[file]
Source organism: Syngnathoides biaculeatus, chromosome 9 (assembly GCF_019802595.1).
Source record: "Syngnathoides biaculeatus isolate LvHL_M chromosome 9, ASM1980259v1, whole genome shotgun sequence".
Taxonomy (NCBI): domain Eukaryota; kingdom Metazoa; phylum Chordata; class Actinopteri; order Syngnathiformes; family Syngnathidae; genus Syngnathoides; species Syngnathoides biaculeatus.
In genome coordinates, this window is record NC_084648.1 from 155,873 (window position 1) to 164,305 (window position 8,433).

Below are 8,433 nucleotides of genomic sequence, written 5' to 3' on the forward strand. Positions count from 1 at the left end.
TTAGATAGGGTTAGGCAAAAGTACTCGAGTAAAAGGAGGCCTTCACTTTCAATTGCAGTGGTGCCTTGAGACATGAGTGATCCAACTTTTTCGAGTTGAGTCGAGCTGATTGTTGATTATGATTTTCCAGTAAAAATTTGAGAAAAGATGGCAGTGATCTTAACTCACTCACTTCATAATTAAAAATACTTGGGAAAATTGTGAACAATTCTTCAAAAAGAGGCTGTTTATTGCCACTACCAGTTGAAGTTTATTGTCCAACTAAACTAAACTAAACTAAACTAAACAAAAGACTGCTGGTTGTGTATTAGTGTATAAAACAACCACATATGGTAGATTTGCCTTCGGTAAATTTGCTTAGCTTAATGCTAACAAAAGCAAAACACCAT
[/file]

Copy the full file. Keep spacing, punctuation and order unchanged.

Source organism: Syngnathoides biaculeatus, chromosome 9 (assembly GCF_019802595.1).
Source record: "Syngnathoides biaculeatus isolate LvHL_M chromosome 9, ASM1980259v1, whole genome shotgun sequence".
Taxonomy (NCBI): domain Eukaryota; kingdom Metazoa; phylum Chordata; class Actinopteri; order Syngnathiformes; family Syngnathidae; genus Syngnathoides; species Syngnathoides biaculeatus.
In genome coordinates, this window is record NC_084648.1 from 155,873 (window position 1) to 164,305 (window position 8,433).

Below are 8,433 nucleotides of genomic sequence, written 5' to 3' on the forward strand. Positions count from 1 at the left end.
TTAGATAGGGTTAGGCAAAAGTACTCGAGTAAAAGGAGGCCTTCACTTTCAATTGCAGTGGTGCCTTGAGACATGAGTGATCCAACTTTTTCGAGTTGAGTCGAGCTGATTGTTGATTATGATTTTCCAGTAAAAATTTGAGAAAAGATGGCAGTGATCTTAACTCACTCACTTCATAATTAAAAATACTTGGGAAAATTGTGAACAATTCTTCAAAAAGAGGCTGTTTATTGCCACTACCAGTTGAAGTTTATTGTCCAACTAAACTAAACTAAACTAAACTAAACAAAAGACTGCTGGTTGTGTATTAGTGTATAAAACAACCACATATGGTAGATTTGCCTTCGGTAAATTTGCTTAGCTTAATGCTAACAAAAGCAAAACACCAT